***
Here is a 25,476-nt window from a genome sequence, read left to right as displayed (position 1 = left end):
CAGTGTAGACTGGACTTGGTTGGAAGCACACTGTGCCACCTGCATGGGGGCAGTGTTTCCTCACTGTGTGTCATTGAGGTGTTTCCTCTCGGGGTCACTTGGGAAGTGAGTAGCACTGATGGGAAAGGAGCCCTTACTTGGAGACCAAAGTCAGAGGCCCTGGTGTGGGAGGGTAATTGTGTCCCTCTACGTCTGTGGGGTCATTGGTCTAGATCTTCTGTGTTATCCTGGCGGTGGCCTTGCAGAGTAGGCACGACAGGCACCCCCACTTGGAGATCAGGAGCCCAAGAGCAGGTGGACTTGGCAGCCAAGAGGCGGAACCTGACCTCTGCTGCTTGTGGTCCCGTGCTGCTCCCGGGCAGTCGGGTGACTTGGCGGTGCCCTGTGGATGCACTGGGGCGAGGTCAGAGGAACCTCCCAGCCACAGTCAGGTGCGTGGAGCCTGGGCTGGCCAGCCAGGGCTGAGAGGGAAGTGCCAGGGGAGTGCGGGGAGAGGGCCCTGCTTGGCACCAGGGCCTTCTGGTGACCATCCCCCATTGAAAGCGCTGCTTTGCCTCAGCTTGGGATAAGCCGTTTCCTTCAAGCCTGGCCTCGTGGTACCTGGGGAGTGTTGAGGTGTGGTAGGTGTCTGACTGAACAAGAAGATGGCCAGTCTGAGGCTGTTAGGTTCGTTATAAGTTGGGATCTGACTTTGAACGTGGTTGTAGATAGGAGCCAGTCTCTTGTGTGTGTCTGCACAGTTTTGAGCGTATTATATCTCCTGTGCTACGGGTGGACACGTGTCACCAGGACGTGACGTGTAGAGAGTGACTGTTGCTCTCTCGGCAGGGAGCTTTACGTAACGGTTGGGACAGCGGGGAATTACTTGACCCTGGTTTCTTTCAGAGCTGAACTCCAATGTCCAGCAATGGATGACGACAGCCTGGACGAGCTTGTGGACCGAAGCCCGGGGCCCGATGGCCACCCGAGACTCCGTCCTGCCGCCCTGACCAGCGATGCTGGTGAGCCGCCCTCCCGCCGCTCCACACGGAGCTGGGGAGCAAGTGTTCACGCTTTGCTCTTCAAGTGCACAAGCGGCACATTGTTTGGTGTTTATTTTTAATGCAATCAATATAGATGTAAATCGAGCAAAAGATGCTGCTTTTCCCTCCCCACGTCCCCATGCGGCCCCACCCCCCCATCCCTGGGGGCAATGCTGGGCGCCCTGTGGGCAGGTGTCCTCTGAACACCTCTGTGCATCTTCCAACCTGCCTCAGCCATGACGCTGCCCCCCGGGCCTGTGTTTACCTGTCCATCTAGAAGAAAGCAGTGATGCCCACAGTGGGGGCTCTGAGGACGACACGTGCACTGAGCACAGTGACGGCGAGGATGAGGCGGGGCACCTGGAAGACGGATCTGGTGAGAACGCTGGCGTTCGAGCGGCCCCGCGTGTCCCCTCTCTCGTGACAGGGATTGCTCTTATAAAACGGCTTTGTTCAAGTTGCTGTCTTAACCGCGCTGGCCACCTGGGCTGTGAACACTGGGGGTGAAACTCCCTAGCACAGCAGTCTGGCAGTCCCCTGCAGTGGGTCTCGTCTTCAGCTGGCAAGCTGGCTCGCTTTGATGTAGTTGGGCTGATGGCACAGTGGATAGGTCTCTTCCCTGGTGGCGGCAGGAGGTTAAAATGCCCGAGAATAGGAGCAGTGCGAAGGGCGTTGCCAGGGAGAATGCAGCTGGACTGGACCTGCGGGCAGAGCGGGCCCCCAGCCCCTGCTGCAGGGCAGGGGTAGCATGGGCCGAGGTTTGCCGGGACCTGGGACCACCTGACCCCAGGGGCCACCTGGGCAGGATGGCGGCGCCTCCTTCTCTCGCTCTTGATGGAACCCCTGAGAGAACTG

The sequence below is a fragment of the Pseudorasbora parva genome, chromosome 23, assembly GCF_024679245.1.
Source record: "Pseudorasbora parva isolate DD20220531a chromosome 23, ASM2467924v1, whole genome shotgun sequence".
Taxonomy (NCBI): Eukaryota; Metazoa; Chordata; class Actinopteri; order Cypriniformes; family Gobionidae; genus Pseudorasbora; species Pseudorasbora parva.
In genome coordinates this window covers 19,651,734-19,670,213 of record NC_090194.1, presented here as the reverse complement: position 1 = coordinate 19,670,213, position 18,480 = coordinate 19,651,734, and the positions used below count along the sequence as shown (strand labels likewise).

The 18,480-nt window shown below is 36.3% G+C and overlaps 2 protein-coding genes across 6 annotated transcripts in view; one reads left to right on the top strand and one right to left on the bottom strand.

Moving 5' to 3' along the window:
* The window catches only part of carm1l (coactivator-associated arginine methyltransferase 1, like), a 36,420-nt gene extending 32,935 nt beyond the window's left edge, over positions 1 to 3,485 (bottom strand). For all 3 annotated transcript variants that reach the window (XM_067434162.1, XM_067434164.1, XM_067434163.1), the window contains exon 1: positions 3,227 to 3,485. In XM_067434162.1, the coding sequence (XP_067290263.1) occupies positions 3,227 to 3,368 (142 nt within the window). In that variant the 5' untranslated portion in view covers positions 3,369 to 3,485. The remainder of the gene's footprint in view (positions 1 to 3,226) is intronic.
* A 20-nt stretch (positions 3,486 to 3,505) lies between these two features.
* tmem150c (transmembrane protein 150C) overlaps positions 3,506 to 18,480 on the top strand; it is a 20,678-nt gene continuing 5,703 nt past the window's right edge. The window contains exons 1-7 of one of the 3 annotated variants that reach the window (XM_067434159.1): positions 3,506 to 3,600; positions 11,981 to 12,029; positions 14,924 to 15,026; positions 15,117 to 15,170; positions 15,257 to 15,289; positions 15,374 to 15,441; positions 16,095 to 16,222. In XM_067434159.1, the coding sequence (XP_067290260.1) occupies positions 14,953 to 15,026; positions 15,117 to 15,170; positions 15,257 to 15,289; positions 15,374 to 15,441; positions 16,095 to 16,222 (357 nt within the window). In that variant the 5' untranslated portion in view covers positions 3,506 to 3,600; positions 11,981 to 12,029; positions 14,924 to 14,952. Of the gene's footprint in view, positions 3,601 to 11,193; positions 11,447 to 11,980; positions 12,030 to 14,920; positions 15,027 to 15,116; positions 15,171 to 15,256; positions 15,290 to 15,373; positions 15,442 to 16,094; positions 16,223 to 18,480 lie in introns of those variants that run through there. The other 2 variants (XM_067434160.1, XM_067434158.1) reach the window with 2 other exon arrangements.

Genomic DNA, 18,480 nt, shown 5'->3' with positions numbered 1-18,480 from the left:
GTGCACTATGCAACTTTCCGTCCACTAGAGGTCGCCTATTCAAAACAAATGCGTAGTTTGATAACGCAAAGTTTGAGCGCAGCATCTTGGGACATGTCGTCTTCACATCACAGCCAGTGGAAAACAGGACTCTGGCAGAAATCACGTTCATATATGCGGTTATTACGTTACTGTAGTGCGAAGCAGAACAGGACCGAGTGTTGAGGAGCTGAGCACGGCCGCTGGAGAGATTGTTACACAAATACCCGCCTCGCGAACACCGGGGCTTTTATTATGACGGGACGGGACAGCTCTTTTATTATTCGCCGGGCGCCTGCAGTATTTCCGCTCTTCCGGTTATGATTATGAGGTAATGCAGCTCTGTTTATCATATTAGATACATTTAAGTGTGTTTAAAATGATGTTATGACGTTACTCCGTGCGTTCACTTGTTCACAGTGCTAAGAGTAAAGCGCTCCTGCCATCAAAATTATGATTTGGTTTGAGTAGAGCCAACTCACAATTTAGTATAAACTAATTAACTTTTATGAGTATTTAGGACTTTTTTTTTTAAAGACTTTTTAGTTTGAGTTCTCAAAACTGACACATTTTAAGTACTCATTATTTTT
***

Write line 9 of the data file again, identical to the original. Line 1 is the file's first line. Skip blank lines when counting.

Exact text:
* The window catches only part of carm1l (coactivator-associated arginine methyltransferase 1, like), a 36,420-nt gene extending 32,935 nt beyond the window's left edge, over positions 1 to 3,485 (bottom strand). For all 3 annotated transcript variants that reach the window (XM_067434162.1, XM_067434164.1, XM_067434163.1), the window contains exon 1: positions 3,227 to 3,485. In XM_067434162.1, the coding sequence (XP_067290263.1) occupies positions 3,227 to 3,368 (142 nt within the window). In that variant the 5' untranslated portion in view covers positions 3,369 to 3,485. The remainder of the gene's footprint in view (positions 1 to 3,226) is intronic.